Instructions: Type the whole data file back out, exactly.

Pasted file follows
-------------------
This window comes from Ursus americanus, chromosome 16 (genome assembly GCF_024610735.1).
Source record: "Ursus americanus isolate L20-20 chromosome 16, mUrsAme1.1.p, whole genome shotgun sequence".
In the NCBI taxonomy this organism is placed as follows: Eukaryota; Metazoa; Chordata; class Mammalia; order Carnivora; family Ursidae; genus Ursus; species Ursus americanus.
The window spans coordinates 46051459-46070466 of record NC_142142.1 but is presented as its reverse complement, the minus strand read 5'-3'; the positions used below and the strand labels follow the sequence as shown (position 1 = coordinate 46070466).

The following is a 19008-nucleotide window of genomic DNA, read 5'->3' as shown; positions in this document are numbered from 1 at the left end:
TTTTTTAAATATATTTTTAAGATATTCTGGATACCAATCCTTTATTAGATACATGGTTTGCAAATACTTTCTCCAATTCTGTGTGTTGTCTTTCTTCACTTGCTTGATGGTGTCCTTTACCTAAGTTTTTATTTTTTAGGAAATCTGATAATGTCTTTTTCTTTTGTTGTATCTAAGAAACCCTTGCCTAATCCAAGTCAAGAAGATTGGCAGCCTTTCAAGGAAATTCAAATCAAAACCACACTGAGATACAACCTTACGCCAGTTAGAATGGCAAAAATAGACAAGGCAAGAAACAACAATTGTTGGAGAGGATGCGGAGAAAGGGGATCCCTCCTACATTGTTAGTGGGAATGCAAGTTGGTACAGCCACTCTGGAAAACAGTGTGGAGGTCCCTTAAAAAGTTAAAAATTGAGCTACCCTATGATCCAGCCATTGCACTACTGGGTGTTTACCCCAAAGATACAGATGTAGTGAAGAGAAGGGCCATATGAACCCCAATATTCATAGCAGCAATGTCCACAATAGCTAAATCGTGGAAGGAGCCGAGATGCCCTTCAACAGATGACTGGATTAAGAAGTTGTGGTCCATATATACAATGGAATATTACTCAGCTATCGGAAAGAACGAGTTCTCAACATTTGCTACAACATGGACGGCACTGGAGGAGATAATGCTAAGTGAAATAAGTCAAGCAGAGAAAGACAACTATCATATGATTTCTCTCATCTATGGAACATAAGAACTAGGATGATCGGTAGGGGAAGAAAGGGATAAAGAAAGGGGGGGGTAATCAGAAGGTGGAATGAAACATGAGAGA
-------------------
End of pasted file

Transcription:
This window comes from Ursus americanus, chromosome 16 (genome assembly GCF_024610735.1).
Source record: "Ursus americanus isolate L20-20 chromosome 16, mUrsAme1.1.p, whole genome shotgun sequence".
In the NCBI taxonomy this organism is placed as follows: Eukaryota; Metazoa; Chordata; class Mammalia; order Carnivora; family Ursidae; genus Ursus; species Ursus americanus.
The window spans coordinates 46051459-46070466 of record NC_142142.1 but is presented as its reverse complement, the minus strand read 5'-3'; the positions used below and the strand labels follow the sequence as shown (position 1 = coordinate 46070466).

The following is a 19008-nucleotide window of genomic DNA, read 5'->3' as shown; positions in this document are numbered from 1 at the left end:
TTTTTTAAATATATTTTTAAGATATTCTGGATACCAATCCTTTATTAGATACATGGTTTGCAAATACTTTCTCCAATTCTGTGTGTTGTCTTTCTTCACTTGCTTGATGGTGTCCTTTACCTAAGTTTTTATTTTTTAGGAAATCTGATAATGTCTTTTTCTTTTGTTGTATCTAAGAAACCCTTGCCTAATCCAAGTCAAGAAGATTGGCAGCCTTTCAAGGAAATTCAAATCAAAACCACACTGAGATACAACCTTACGCCAGTTAGAATGGCAAAAATAGACAAGGCAAGAAACAACAATTGTTGGAGAGGATGCGGAGAAAGGGGATCCCTCCTACATTGTTAGTGGGAATGCAAGTTGGTACAGCCACTCTGGAAAACAGTGTGGAGGTCCCTTAAAAAGTTAAAAATTGAGCTACCCTATGATCCAGCCATTGCACTACTGGGTGTTTACCCCAAAGATACAGATGTAGTGAAGAGAAGGGCCATATGAACCCCAATATTCATAGCAGCAATGTCCACAATAGCTAAATCGTGGAAGGAGCCGAGATGCCCTTCAACAGATGACTGGATTAAGAAGTTGTGGTCCATATATACAATGGAATATTACTCAGCTATCGGAAAGAACGAGTTCTCAACATTTGCTACAACATGGACGGCACTGGAGGAGATAATGCTAAGTGAAATAAGTCAAGCAGAGAAAGACAACTATCATATGATTTCTCTCATCTATGGAACATAAGAACTAGGATGATCGGTAGGGGAAGAAAGGGATAAAGAAAGGGGGGGGTAATCAGAAGGTGGAATGAAACATGAGAGA